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The Truth About Yoga

The Truth About Yoga

Yoga led Laurette Willis into a New Age lifestyle. Now she's warning others of the spiritual pitfalls—and offering an alternative.
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179 Comments

The attractive couple on the television screen gracefully moved their bodies into the next yoga pose: arms extended, head tilted slightly back, a deep breath in. In front of the TV set, a seven-year-old girl and her mother did their best to mimic the posture. The little girl, Laurette, loved this special time with her mom.

It was 1965, and Laurette's mom, Jacquie, didn't think twice about exercising along with this yoga program that came on the TV after Jack La Lanne. She developed a passion for yoga, and began instructing free classes in her home. Laurette served as the demonstration model for her mom. The young girl relished the attention—and her family never suspected this seemingly innocent exercise would open the door to a New Age lifestyle that would affect Laurette for the next 22 years.

Speaking Out

Now 46, Christian speaker/author Laurette Willis tells everyone she meets about the dangers of yoga. The Oklahoma resident addresses groups across the country, speaking from personal experience and her knowledge as a certified personal trainer and aerobics instructor. She's developed a prominent presence on the Internet, largely due to her new exercise program, PraiseMoves, which she calls "a Christian alternative to yoga." She shares her testimony on the website (www.PraiseMoves.com) in a pull-no-punches style, and responds to numerous e-mails—some curious, others critical of her stance on yoga. Additionally, she posts comments on the message boards of other fitness and religion websites. She's also self-published a book and video about PraiseMoves.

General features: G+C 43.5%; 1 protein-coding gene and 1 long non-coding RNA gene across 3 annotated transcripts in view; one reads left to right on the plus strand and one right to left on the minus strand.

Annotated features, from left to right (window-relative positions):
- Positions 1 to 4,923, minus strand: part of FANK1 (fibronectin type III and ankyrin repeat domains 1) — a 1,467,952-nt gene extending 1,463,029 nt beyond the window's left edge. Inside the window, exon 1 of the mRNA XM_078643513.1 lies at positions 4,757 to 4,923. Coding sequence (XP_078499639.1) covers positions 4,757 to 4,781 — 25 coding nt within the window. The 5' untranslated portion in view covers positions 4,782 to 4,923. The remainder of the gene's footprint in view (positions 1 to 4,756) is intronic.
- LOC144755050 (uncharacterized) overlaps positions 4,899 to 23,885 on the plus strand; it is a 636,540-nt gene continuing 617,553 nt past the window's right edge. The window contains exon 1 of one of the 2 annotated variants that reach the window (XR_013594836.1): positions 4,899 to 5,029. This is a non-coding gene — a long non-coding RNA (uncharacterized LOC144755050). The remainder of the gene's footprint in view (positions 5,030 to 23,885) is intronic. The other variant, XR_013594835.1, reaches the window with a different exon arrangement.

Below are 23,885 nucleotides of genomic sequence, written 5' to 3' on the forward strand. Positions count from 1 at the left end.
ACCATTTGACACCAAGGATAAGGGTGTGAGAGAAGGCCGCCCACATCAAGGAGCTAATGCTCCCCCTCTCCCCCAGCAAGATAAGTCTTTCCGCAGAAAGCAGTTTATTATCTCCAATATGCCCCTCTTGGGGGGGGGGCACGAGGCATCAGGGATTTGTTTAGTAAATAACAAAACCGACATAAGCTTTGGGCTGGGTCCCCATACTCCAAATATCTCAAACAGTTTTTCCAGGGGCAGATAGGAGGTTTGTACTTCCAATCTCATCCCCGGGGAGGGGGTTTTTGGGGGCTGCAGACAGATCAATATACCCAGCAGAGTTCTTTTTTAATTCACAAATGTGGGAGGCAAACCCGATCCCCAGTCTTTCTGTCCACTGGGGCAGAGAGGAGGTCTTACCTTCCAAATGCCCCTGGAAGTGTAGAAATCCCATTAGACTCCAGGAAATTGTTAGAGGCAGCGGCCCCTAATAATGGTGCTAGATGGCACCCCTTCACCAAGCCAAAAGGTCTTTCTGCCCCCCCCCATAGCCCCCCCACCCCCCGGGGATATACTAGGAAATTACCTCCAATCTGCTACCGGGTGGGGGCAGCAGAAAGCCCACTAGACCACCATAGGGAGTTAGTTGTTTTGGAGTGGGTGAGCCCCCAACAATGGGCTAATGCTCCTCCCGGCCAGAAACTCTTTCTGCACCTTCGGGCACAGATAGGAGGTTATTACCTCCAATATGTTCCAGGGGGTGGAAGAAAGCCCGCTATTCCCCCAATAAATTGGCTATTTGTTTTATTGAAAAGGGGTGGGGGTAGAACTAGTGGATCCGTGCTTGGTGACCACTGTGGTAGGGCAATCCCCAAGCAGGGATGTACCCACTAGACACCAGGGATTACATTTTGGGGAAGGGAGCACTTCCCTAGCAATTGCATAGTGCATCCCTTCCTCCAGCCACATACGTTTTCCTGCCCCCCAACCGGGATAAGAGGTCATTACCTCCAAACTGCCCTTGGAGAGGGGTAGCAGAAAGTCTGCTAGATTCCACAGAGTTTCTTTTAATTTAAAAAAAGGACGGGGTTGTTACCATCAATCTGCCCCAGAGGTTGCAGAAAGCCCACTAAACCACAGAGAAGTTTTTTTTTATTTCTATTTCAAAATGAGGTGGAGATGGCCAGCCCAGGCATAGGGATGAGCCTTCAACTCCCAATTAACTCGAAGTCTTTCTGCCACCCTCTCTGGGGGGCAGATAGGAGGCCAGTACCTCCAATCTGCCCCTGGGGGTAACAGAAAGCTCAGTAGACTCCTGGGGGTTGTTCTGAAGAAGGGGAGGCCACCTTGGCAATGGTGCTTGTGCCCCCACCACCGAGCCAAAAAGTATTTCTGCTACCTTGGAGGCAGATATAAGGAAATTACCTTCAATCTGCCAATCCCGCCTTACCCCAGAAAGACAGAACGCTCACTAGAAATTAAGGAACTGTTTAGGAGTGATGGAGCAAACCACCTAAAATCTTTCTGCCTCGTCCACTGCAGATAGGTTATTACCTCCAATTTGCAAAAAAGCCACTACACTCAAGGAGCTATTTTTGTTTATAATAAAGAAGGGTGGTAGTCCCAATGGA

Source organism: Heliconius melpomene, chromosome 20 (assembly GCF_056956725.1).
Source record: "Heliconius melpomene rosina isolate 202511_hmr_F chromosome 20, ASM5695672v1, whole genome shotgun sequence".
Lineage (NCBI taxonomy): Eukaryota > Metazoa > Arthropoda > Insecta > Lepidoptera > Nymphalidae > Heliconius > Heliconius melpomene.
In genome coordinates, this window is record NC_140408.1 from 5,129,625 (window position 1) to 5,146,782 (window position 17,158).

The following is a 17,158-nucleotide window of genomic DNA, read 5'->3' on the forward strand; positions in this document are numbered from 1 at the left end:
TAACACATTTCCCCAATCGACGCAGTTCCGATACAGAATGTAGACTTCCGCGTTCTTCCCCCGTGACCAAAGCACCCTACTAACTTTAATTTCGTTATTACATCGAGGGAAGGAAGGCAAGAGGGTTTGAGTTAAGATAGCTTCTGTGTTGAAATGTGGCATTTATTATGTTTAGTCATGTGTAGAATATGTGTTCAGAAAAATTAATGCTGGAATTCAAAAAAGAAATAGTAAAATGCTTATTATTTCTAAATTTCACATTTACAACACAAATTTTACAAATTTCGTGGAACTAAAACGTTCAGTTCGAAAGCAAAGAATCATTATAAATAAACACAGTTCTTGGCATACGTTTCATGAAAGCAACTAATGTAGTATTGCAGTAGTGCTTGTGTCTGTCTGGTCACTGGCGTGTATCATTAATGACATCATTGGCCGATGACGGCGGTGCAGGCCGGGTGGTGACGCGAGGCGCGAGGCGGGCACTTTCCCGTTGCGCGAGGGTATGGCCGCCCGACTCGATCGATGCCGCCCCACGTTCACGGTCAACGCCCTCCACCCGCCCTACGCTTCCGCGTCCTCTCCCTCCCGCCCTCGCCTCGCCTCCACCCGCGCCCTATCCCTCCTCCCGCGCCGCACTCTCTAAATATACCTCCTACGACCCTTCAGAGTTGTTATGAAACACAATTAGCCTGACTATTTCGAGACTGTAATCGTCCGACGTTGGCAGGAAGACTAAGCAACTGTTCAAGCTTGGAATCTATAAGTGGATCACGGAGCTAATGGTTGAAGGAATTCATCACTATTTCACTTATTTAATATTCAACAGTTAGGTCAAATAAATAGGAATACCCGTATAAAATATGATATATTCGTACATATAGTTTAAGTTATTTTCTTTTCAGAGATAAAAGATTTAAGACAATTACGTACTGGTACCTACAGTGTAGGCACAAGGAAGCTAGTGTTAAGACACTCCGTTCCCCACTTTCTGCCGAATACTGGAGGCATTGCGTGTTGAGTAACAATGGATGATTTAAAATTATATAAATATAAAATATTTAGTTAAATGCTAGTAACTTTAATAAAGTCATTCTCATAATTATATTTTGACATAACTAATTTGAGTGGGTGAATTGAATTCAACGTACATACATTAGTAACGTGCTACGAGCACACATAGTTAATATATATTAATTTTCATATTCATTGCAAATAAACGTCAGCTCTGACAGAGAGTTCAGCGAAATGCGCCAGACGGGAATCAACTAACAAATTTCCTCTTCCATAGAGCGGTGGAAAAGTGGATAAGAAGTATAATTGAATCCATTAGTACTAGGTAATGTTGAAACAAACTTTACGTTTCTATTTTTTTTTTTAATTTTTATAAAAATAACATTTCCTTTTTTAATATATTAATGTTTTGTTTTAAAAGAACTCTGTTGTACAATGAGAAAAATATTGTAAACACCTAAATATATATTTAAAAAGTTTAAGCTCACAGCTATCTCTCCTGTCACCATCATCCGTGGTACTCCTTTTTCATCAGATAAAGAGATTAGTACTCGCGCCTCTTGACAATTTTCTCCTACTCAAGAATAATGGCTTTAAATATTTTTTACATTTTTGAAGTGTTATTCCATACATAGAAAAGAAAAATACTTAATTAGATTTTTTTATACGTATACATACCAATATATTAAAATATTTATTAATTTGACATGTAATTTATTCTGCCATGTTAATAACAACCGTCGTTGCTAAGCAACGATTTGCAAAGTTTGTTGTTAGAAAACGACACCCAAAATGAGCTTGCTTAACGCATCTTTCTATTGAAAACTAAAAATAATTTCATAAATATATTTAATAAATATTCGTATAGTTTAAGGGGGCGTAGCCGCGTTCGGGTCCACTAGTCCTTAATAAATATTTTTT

So what caused Laurette to become vocal about yoga? And is yoga really all that bad? Her testimony is a bold answer to both questions.

Throughout her childhood, Laurette's family regularly attended church. "If someone had asked us, we would have said we were Christians," she says. "But we never heard the message of salvation at our church." Lacking knowledge about the Christian faith, Laurette's mom found herself drawn to New Age practices, and began reading books by Nostradamus and Edgar Cayce (both claimed to have psychic abilities) and taking Laurette to an ashram, a Hindu yoga retreat.

As an adult, Laurette immersed herself in every New Age and metaphysical practice she came across: chanting, crystals, tarot cards, psychics, channeling spirits.

"I tried everything—Kabbalah, Universalism, Taoism, Zoroastrianism —because I was spiritually hungry," Laurette says. "I call the New Age movement 'Burger King' because it's like the fast-food restaurant's motto: 'Have it your way.' That's what the New Age movement tries to do, to achieve God on its terms."

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ratings & comments

Average User Rating:

Displaying 1–3 of 179 comments

ro

July 27, 2014  1:24pm

I am truly sorry to read something even writer do not understand... again! Laurette clearly doesn't understand yoga! More, I have the feeling she never tried to understand it, because it is everything else but the things she is talking about in her publications (I have read few of them). To talk about something one should have at least a simple knowledge what they are talking about....This..to a big extent represent today's society...talking without experiencing enough... how sad!

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Bex

July 24, 2014  4:52pm

This was interesting reading, however, my experiences with yoga were nothing like this! Asteral projection? Emptying the mind? Various chants? My classes were at my church's health club, and were focused on connecting to the Holy Spirit, and getting low impact exercise. Everything about it, including the music was Christ-centeredness! I found it eyebrow raising to see that other classes contrast so sharply from mine!

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Paula

July 24, 2014  3:10pm

When I was younger my uncle, who is of the Jehovah's Witness faith, told me about the dangers of meditation. It stuck with me, and yoga has never seemed anything but creepy to me ever since. I know a LOT of women who swear by the health benefits. I'd love to take a non-yoga peaceful stretching class, but to take an actual YOGA class, I'll pass. That's part of another religion, and it seems disrespectful to me to borrow from another religion to "get into shape."

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